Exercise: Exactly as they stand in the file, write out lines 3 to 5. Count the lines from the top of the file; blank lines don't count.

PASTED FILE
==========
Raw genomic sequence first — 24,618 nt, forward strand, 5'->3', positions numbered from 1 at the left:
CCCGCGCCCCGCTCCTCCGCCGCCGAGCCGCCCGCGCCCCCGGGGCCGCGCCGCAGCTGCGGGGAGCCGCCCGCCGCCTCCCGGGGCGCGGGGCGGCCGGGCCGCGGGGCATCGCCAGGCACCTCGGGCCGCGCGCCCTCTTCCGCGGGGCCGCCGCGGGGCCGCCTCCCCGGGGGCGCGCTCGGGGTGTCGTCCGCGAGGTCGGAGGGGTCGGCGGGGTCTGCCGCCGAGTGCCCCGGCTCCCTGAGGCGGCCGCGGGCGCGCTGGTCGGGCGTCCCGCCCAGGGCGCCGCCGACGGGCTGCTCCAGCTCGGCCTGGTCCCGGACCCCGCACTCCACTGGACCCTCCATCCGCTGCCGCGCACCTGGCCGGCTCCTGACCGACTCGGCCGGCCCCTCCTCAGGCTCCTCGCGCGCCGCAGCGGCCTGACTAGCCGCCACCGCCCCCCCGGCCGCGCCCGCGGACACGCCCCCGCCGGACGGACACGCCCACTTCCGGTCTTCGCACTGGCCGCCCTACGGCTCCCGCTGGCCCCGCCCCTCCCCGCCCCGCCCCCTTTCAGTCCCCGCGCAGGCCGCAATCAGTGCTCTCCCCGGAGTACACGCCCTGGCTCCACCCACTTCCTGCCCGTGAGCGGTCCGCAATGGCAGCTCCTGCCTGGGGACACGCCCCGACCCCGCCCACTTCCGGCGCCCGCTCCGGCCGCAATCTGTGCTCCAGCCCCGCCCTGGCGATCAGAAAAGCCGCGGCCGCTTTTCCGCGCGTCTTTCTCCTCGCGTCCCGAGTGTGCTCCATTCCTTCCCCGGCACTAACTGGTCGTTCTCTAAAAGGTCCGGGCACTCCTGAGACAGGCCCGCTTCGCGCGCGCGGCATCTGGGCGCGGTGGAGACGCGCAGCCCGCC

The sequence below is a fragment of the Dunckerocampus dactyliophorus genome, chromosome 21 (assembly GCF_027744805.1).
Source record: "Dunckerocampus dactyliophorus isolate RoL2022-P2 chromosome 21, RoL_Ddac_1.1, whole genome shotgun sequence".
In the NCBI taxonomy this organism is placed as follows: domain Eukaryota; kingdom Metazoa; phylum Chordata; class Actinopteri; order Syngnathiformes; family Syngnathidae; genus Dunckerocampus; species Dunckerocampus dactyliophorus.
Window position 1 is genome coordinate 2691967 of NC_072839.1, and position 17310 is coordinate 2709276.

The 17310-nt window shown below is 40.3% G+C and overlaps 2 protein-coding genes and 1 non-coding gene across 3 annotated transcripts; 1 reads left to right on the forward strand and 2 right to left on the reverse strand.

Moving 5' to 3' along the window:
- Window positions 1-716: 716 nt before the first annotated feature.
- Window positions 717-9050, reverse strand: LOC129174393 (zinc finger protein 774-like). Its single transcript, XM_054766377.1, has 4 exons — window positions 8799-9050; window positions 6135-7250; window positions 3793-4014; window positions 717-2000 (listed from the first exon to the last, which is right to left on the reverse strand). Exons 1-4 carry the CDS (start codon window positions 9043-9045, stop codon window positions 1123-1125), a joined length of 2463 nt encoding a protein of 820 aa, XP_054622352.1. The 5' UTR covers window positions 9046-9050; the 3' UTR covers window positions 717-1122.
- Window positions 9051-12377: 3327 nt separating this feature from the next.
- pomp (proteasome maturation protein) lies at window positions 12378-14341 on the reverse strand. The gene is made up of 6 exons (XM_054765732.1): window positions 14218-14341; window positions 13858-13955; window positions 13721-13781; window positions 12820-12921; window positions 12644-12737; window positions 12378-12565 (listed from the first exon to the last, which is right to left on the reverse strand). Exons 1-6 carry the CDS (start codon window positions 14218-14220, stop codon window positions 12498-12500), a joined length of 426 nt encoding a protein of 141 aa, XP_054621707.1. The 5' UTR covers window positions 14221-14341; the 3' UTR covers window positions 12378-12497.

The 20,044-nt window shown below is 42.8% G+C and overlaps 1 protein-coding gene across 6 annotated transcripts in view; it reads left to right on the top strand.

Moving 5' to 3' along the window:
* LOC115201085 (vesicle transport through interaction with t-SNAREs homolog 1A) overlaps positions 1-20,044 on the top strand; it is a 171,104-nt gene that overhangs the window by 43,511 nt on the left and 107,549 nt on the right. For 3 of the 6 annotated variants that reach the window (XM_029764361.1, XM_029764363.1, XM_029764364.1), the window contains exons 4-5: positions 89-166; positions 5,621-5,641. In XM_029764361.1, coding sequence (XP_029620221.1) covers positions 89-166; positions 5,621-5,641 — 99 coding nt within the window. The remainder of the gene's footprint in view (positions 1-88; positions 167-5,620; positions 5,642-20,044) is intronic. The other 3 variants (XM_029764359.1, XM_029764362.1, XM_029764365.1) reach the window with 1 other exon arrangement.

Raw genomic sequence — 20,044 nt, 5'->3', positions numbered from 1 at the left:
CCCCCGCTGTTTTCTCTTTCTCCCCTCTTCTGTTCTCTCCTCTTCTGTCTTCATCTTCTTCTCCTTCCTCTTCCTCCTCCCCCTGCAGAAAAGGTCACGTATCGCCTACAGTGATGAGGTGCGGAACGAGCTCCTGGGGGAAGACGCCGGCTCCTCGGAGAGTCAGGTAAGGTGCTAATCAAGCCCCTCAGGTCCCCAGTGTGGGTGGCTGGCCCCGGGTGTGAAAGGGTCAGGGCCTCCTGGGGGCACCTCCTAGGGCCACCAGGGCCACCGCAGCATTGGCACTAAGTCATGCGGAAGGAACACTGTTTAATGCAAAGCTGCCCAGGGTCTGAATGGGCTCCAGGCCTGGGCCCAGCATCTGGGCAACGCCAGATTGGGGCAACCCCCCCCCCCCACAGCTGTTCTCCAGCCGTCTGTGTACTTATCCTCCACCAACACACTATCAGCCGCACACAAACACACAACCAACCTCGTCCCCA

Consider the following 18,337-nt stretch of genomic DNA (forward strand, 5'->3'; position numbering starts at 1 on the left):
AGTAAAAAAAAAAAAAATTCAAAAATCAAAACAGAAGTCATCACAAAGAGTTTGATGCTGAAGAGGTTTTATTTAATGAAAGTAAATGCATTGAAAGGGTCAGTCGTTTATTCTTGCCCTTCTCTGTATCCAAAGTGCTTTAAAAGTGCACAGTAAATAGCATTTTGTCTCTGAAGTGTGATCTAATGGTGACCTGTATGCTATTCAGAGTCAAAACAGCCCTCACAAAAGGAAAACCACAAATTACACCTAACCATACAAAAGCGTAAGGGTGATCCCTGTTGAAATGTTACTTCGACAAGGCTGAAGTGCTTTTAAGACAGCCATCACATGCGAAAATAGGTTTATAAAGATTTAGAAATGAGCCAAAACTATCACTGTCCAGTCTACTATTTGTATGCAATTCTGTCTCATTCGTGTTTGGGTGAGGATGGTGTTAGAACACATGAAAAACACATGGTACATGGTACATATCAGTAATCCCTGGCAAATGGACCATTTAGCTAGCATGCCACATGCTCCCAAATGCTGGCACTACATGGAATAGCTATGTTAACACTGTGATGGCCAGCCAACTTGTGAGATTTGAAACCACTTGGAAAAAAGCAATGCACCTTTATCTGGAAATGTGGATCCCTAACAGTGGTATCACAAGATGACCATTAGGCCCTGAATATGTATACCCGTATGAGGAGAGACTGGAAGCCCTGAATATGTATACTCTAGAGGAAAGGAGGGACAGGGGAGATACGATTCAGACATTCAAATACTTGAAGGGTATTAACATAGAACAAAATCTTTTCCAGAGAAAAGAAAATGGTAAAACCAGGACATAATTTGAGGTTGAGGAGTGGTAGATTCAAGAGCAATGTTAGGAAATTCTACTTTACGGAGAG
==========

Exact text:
The sequence below is a fragment of the Dunckerocampus dactyliophorus genome, chromosome 21 (assembly GCF_027744805.1).
Source record: "Dunckerocampus dactyliophorus isolate RoL2022-P2 chromosome 21, RoL_Ddac_1.1, whole genome shotgun sequence".
In the NCBI taxonomy this organism is placed as follows: domain Eukaryota; kingdom Metazoa; phylum Chordata; class Actinopteri; order Syngnathiformes; family Syngnathidae; genus Dunckerocampus; species Dunckerocampus dactyliophorus.